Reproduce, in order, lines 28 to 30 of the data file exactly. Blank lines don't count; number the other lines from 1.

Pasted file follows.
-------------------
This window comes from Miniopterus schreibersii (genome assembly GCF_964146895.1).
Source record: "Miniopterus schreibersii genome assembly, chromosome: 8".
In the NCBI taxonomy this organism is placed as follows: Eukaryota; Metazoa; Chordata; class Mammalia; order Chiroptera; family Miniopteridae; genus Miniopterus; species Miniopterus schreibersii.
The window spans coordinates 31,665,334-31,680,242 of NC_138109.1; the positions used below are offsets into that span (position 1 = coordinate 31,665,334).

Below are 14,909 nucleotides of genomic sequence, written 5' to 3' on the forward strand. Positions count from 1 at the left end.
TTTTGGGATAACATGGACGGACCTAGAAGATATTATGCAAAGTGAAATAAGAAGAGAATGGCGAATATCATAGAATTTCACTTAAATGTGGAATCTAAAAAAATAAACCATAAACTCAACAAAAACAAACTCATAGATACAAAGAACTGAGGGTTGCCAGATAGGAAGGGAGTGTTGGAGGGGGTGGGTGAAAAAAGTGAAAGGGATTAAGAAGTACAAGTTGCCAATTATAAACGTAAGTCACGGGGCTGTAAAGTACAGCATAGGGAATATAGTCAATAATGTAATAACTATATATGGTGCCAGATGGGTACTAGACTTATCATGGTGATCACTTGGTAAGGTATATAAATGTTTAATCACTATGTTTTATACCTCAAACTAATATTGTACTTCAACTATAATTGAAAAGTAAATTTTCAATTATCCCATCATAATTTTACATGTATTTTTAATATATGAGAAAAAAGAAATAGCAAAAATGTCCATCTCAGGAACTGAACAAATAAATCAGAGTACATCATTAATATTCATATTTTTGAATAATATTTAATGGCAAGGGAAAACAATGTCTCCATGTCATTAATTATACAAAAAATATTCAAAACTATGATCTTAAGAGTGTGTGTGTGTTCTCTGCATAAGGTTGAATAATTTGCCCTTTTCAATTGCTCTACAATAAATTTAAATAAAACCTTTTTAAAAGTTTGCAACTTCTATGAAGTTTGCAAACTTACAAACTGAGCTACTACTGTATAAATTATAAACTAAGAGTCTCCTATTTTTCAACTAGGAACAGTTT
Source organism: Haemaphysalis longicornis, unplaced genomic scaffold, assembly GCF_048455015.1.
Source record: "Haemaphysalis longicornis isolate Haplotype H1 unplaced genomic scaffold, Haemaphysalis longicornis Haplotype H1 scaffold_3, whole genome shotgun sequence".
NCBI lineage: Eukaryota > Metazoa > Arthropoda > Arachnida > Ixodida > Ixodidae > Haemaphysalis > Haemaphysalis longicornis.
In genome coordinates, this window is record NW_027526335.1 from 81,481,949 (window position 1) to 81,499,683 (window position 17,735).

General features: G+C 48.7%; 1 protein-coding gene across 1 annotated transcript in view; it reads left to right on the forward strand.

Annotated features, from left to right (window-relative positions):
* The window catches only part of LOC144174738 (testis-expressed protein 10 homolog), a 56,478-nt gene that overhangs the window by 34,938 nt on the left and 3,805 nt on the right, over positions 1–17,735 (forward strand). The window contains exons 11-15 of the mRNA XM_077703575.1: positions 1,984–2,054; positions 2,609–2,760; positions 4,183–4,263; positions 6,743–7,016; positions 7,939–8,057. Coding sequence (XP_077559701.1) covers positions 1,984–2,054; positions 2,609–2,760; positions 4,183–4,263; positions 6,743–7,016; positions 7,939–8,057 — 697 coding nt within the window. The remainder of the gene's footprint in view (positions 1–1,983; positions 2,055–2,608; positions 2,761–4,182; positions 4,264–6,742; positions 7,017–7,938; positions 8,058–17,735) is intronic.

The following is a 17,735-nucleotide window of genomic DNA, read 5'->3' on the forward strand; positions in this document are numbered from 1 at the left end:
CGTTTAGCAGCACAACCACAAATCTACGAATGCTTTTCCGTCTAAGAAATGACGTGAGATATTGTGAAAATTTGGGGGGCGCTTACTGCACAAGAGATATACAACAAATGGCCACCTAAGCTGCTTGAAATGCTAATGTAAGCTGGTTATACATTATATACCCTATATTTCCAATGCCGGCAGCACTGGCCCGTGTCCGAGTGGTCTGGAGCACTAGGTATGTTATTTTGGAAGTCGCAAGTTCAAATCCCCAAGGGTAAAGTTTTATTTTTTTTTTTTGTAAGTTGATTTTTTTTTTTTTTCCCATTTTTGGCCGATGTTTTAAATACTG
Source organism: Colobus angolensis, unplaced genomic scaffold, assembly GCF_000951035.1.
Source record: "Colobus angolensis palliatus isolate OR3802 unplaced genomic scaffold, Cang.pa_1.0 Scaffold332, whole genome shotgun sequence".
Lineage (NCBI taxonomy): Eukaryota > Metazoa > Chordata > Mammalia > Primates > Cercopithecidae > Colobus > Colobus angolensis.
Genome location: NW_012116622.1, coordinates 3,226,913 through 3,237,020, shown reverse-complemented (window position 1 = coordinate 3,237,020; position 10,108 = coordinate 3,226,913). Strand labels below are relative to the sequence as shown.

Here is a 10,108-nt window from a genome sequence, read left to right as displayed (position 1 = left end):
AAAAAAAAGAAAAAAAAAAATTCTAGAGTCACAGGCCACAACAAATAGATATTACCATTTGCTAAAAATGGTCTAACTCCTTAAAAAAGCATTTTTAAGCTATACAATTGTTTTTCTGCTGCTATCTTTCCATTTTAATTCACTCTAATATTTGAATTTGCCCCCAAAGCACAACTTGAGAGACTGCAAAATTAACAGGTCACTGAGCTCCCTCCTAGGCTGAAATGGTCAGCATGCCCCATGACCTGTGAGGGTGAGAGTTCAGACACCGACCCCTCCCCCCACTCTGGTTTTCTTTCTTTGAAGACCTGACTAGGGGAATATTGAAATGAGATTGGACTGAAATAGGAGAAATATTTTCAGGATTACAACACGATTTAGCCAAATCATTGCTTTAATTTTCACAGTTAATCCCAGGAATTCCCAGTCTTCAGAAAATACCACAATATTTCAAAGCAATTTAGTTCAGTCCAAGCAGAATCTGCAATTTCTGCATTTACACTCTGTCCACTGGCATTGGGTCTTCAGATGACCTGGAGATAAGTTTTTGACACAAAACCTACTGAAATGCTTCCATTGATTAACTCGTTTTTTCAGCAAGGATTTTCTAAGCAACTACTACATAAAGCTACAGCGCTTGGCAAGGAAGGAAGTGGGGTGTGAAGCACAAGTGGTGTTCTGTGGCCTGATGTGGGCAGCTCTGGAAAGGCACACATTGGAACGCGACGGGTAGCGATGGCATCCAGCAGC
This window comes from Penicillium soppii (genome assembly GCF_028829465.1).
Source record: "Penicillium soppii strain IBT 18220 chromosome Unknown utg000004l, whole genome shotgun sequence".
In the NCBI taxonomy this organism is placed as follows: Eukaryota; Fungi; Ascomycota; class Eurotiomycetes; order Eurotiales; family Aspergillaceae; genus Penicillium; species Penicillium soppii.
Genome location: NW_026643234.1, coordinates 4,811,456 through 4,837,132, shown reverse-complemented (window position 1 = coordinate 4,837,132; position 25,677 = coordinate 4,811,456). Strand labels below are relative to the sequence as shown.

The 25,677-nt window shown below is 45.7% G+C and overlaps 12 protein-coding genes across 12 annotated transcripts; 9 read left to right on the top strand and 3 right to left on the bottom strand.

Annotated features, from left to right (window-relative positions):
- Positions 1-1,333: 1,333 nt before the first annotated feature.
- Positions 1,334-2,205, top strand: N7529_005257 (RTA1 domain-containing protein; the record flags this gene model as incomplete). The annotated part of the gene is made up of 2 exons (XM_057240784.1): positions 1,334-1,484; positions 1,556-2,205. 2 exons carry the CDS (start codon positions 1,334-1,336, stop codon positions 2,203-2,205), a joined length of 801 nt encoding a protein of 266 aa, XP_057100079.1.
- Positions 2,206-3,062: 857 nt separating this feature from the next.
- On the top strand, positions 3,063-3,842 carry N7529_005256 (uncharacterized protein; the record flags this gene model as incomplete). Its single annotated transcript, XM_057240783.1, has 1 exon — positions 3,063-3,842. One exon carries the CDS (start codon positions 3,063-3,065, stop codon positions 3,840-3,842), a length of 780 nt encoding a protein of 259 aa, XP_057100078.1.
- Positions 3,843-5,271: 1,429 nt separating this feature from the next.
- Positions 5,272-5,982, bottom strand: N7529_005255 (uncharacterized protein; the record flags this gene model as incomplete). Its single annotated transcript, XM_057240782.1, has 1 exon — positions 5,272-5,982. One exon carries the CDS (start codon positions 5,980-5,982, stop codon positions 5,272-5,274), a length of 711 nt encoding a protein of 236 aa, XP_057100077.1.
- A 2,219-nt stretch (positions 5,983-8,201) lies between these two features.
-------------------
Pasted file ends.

- Positions 1-1,333: 1,333 nt before the first annotated feature.
- Positions 1,334-2,205, top strand: N7529_005257 (RTA1 domain-containing protein; the record flags this gene model as incomplete). The annotated part of the gene is made up of 2 exons (XM_057240784.1): positions 1,334-1,484; positions 1,556-2,205. 2 exons carry the CDS (start codon positions 1,334-1,336, stop codon positions 2,203-2,205), a joined length of 801 nt encoding a protein of 266 aa, XP_057100079.1.
- Positions 2,206-3,062: 857 nt separating this feature from the next.